Curriculum Infusion as Transformative:  Changing the Production of Knowledge

Page last updated on 08/19/2014

Best Sources

The research literature of your own field is your best resource for gauging the impact of inclusivity on the production of knowledge in your discipline. 

AAC&U maintains Diversity Web, "an interactive resource hub for higher education." See in particular the section on Research and Trends.

Intersections

The theoretical construct that has proven most transformative of knowledge has been the idea that all of us are multiply identified, and that the systems that structure social hierarchies interact with one another. 

From the Women's Health Research Network of Canada, an annotated bibliography of significant theoretical essays on the concept of intersectionality (the interrelationships among the various forms of oppression).  Transnational focus.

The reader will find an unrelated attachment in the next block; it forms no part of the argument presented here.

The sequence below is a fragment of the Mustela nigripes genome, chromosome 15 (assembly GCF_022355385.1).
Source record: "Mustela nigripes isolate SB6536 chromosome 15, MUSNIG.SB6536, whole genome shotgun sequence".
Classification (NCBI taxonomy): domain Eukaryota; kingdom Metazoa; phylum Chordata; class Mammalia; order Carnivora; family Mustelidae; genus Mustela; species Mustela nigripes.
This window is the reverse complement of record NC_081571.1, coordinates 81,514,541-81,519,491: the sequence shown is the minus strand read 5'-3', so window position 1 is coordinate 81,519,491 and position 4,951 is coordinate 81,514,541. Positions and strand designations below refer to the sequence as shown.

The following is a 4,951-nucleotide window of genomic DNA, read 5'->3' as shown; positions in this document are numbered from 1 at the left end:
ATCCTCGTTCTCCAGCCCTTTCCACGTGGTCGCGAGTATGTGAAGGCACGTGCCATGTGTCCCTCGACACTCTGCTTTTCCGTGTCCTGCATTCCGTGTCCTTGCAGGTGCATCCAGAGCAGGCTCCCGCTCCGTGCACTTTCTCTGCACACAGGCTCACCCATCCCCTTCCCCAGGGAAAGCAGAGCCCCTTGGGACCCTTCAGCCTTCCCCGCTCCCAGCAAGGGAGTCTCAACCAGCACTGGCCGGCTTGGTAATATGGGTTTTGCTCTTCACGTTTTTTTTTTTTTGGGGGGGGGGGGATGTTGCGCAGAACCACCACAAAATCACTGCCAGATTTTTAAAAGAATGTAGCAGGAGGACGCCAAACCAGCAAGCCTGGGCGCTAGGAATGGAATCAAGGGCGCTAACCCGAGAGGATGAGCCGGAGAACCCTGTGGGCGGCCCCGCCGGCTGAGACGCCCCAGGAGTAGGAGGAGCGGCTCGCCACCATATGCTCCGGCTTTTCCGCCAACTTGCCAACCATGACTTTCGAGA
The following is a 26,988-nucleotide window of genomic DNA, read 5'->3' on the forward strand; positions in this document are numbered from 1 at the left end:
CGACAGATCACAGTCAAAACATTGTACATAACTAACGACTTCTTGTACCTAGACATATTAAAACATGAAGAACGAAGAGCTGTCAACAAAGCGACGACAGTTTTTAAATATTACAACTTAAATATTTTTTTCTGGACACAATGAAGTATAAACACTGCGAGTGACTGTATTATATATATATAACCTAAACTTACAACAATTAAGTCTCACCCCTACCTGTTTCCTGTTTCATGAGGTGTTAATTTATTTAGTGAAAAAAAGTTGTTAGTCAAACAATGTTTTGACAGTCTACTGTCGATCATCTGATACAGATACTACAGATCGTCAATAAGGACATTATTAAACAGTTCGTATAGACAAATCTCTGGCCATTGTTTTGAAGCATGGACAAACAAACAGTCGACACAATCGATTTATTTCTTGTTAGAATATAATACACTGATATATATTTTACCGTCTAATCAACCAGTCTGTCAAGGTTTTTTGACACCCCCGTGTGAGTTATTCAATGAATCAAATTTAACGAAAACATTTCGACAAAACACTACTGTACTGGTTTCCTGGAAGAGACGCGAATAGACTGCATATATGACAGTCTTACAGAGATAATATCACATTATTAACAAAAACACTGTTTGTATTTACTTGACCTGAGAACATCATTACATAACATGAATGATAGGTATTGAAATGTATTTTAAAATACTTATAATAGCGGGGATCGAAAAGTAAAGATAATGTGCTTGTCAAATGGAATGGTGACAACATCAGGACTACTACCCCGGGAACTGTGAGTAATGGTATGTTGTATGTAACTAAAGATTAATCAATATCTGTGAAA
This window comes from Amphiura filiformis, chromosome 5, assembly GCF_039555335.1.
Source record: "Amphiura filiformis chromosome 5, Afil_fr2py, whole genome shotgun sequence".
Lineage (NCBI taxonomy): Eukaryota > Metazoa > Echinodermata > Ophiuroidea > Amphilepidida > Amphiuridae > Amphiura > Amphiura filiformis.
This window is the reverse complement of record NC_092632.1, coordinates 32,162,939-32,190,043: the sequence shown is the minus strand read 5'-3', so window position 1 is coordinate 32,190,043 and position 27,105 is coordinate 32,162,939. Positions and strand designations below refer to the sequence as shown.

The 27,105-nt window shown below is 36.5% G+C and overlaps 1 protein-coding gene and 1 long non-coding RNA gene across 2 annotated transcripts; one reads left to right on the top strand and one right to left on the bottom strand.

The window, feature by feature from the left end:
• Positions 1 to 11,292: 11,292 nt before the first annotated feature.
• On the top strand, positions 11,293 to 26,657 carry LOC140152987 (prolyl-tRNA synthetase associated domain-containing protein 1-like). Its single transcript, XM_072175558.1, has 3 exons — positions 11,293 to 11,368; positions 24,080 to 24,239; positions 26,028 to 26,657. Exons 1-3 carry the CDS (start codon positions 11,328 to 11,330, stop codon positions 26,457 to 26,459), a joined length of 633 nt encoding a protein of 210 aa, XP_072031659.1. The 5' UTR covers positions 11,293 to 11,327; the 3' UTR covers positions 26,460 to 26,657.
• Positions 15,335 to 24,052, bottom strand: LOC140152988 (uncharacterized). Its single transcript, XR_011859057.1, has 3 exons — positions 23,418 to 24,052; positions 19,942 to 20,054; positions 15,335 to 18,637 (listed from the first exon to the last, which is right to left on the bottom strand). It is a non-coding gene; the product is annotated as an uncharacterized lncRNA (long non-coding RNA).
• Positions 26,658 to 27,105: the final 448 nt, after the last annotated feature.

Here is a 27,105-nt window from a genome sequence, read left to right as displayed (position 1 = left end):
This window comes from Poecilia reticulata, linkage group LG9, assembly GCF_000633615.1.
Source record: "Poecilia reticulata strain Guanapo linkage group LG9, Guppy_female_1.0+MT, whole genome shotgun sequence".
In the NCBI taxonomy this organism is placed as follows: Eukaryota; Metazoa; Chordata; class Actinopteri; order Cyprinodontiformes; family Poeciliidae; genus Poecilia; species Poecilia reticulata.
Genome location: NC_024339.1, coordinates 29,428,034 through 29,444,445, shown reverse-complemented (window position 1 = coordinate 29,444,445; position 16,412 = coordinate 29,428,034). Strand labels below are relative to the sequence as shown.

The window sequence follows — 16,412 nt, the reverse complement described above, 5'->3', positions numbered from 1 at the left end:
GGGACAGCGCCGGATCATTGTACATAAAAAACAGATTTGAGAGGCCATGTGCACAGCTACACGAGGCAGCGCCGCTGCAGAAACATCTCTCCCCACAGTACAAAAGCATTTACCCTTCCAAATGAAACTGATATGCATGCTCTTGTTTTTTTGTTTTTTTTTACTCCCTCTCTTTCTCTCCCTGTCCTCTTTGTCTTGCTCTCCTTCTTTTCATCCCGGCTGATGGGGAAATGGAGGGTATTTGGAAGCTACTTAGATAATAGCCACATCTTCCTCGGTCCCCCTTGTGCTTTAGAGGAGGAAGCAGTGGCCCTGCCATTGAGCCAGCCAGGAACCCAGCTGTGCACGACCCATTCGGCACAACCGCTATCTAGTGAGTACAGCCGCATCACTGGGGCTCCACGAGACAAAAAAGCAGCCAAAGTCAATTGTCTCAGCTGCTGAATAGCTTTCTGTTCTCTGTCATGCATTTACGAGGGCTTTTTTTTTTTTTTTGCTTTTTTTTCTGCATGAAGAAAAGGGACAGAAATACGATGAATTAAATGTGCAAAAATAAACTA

Race, Gender, and Class Bibliography, Jean Ait Amber Belkhir, American Sociological Association.  "This is the first, unique bibliography which contains items ONLY if they emphasize the three dimensions of race, gender, and class in their discourse and analysis."  Organized by interdisciplinary disciplines, traditional disciplines, and critical pedagogy.

Additional Sources

"AAC&U has provided national leadership on the issue of diversity in higher education since 1971. AAC&U’s current work in this area focuses primarily on deploying diversity as an educational asset for all students, and preparing future graduates for socially responsible engagement in a diverse democracy and interdependent world. Both are key elements of quality liberal education. AAC&U has created a community of institutions committed to making diversity an integral part of educational excellence and civic engagement." It's true. Check it out.

For additional information on AAC&U's current and past projects, please see Global Learning, Civic Engagement, and Women.

Tolerance.org's "Writing for Change"  Describes numerous writing assignments and in-class exercises that help students evaluate the role of language and writing in maintaining inequality.  Includes exercises to help students evaluate professional writing in their major.